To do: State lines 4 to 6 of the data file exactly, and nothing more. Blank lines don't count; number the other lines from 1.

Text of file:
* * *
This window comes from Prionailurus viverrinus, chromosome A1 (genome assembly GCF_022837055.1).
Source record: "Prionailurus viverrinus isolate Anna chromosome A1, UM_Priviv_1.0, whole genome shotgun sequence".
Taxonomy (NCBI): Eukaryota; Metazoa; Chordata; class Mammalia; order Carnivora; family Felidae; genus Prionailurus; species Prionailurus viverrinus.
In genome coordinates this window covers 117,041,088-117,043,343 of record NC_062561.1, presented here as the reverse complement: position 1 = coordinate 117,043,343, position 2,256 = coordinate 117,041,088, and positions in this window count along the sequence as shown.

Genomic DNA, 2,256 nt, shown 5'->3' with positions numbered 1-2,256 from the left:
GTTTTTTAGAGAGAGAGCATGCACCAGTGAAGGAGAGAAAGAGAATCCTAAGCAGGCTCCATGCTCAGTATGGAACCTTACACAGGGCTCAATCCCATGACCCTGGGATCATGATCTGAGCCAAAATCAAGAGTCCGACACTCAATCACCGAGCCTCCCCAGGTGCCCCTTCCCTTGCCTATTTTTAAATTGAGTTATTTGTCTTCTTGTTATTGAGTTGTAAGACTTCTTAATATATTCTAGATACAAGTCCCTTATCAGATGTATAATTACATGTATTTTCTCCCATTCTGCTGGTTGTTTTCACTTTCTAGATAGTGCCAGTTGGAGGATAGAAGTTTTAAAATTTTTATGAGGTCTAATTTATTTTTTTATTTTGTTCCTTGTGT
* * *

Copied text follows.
In genome coordinates this window covers 117,041,088-117,043,343 of record NC_062561.1, presented here as the reverse complement: position 1 = coordinate 117,043,343, position 2,256 = coordinate 117,041,088, and positions in this window count along the sequence as shown.

Genomic DNA, 2,256 nt, shown 5'->3' with positions numbered 1-2,256 from the left:
GTTTTTTAGAGAGAGAGCATGCACCAGTGAAGGAGAGAAAGAGAATCCTAAGCAGGCTCCATGCTCAGTATGGAACCTTACACAGGGCTCAATCCCATGACCCTGGGATCATGATCTGAGCCAAAATCAAGAGTCCGACACTCAATCACCGAGCCTCCCCAGGTGCCCCTTCCCTTGCCTATTTTTAAATTGAGTTATTTGTCTTCTTGTTATTGAGTTGTAAGACTTCTTAATATATTCTAGATACAAGTCCCTTATCAGATGTATAATTACATGTATTTTCTCCCATTCTGCTGGTTGTTTTCACTTTCTAGATAGTGCCAGTTGGAGGATAGAAGTTTTAAAATTTTTATGAGGTCTAATTTATTTTTTTATTTTGTTCCTTGTGT